Yet Another Problem for Our “Harm” Definition

Let us assume that an individual A bullies an individual B not to the point of suicide, but rather to the point of mental illness, perhaps an eating disorder, anxiety, and/or depression. If this “harm” has to do with individual morality, it becomes intensely clear that this kind of emotional damage is wrong. We do not condone emotional bullying. There is certainly some wiggle room with regards to banter, etc, but it appears unlikely that there is a solid defense of an individual being intentionally malicious and emotionally bullying another person.

If we are continuing with this “harm principle” as a justification for individual morality as opposed to mere state regulation, as modern libertarians do (and, to be fair, Mill wanted to, if he could’ve gotten his principle to be meaningful), we have to add yet another caveat to our definition, arguing about emotional damage. And said emotional damage can either come in a direct (a.k.a. physical and temporal proximity) or indirect (ex: online comments from hours ago) manner.

The Broad, but Most Accurate, Definition of “Harm”

So, we now have a definition of harm, informed by our everyday morality, in which any kind of physical or emotional damage, in either a direct or indirect manner, either targeted or untargeted, counts as harm. And if we take the modern libertarian at his word, all of these actions are impermissible not only for the government to allow, but also for him to perform as an individual. They are, according to the libertarian using “harm” to guide her personal morality, wrong for her to do.

The Ultimate Issue with “Harm” as a Guiding Moral Principle

And the problem becomes, of course, that any plausible action will conceivably harm someone, either physically or emotionally. Without some other principle differentiating between kinds of harm, the mental discomfort felt from being informed your child has been killed is not categorically distinct from the mental discomfort a conservative feels when seeing a gay couple. As I noted in a previous piece, any decision the government takes, too, will harm someone, even solely at the level of limiting their options. Liberals attempt to avoid this by proclaiming legal neutralism, rejecting legal moralism, and embracing axiomatic autonomy. But this, of course, is nonsense. None of these principles hold up to investigation.

“Harm” is not sufficient for use in any individual morality or governing state philosophy. No form of the harm principle can defend the axiom of autonomy. Mill’s extra principles provided a better argument, but utimately undermined themselves to the point that Mill’s own Harm Principle was incapable of salvaging Liberal theory.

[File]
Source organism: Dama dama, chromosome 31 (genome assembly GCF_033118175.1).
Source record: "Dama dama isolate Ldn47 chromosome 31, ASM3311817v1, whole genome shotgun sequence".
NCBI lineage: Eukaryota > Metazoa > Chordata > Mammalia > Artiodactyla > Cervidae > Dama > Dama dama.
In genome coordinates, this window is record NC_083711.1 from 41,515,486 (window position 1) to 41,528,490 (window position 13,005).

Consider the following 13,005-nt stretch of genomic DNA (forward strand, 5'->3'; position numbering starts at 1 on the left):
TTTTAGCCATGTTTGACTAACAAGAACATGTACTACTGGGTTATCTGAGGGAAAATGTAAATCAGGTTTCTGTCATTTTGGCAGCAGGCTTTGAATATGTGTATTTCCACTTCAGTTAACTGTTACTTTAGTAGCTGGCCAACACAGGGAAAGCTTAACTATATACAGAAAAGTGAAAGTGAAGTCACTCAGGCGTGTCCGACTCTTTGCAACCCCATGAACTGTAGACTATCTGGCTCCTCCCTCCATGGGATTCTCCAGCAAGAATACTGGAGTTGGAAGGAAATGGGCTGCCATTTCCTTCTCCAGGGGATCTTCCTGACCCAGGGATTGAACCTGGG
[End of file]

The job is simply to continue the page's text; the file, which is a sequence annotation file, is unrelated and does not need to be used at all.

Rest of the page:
Are there any other defenses of autonomy as an axiom that might salvage Liberal theory? There are certainly attempts. In the following section, I aim to investigate these alternative defenses and demonstrate why they are insufficient to salvage Liberal theory.

Part 4: Other Liberal Defenses

A New Defense of Autonomy: A New Argument for a Limited State

It should be noted: libertarianism and much of progressivism and conservatism (especially in their modern incarnations) are driven by Liberal axioms and thought. Libertarianism is usually the most open about this, making it the best place to investigate whether Liberal axioms and theory can hold up to scrutiny.

Throughout the 20th century, libertarianism gained considerable favor, with greater concerns for personal autonomy combined with the forceful arguments of individuals such as Hayek, Friedman, and Nozick. In particular, all three of them presented new arguments for a limited state. More specifically, a minimal state. In its most vulgar expression, this argument can be summarized as “taxation is theft!” Of course, this is an unfair depiction of the nuance of the argument; however, the argument still does not hold up to scrutiny. I intend to demonstrate two things:

We will begin by briefly describing modern advances in libertarian theory and demonstrating how they differ from Mill. Then, I will demonstrate how these new principles are self-defeating and leave libertarian and, by extension, Liberal theory without a saviour.

A Description of the “New” Libertarianism (Taken Largely from Hugh LaFollette’s Work)

It should be noted, first, that “new” libertarianism holds the importance of personal autonomy to be its central commitment, in the same way that Mill and other autonomy-centric Liberals believe. All of these thinkers believe that the individual should be as free from the interference of others as possible. This is generally described in one of two manners: